On July 19, 2011, FERC issued an order on Smart Grid Interoperability Standards, and found insufficient consensus to institute a rulemaking proceeding to adopt the five families of standards identified by the National Institute of Standards and Technology (“NIST”) as ready for review by the Commission. Section 1305(d) of the Energy Independence and Security Act (“EISA”) of 2007 directed the Commission to institute a rulemaking proceeding to implement standards and protocols to ensure smart grid functionality and interoperability in transmission of electric power and in electricity markets. The EISA directed the NIST to coordinate smart-grid development and to develop a framework of standards. After the completion of this process, when the Commission has found NIST’s work has provided “sufficient consensus” on smart grid interoperability standards, the Commission is supposed to institute a rulemaking proceeding.
In August 2009, NIST presented a plan to accelerate the development of smart grid interoperability standards. By January 2010, NIST released it framework titled: Framework and Roadmap for Smart Grid Interoperability Standards, Release 1.0. This plan identified several applicable standards for the ongoing development of the smart grid. On October 6, 2010, NIST wrote a letter to the commission explaining they had concluded their process and had identified five families of standards that were ready for the Commission to consider.
In response to NIST’s October 6, 2010 letter, the Commission held a joint technical conference on November 14, 2010, in Atlanta, Georgia, at the National Association of Regulatory Utility Commissioners. At this technical conference, panelists raised various concerns about whether there was sufficient consensus to adopt NIST’s five families of standards. In response, FERC held an additional technical conference on January 31, 2011, in Washington, D.C. In response to the discussion at the January technical conference, FERC issued a Supplemental Notice on February 16, 2011, asking for comments on additional questions concerning the impact of adopting the standards under the EISA and how FERC could be able to judge whether sufficient consensus had been reached. The July 19, 2011 Order represents the culmination of the Commission’s efforts and indicates there is not sufficient consensus to adopt the five families of standards. The Commission encouraged utilities, smart grid product manufacturers, regulators, and other smart grid stakeholder to actively participate in the NIST interoperability framework process to work on the development of the smart grid and interoperability standards.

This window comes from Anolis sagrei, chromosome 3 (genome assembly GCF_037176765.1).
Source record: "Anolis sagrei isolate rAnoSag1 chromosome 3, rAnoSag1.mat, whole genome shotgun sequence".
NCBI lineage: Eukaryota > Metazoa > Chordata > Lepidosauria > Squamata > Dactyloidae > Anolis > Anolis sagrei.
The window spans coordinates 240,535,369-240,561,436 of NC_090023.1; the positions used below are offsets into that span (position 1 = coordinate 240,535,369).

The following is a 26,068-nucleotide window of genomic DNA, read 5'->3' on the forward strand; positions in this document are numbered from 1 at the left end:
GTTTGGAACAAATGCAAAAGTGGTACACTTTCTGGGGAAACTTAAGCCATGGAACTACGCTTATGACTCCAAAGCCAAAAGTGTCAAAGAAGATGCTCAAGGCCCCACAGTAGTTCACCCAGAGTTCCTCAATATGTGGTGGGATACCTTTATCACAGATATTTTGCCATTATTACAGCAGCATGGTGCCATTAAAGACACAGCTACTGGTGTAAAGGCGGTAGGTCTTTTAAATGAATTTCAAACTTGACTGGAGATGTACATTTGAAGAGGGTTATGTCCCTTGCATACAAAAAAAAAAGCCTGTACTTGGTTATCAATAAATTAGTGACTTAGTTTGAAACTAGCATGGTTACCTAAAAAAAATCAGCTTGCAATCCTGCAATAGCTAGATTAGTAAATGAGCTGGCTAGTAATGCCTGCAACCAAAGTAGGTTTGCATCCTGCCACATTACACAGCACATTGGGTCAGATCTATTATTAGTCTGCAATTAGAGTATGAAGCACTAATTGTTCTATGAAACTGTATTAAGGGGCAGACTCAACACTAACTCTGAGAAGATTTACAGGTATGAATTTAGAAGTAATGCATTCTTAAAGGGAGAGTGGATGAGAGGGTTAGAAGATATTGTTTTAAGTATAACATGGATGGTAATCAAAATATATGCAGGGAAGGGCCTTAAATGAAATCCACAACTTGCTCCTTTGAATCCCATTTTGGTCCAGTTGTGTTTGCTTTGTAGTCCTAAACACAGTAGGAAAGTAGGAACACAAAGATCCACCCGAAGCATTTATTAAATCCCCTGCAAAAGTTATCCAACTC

A copy of FERC’s order is available here.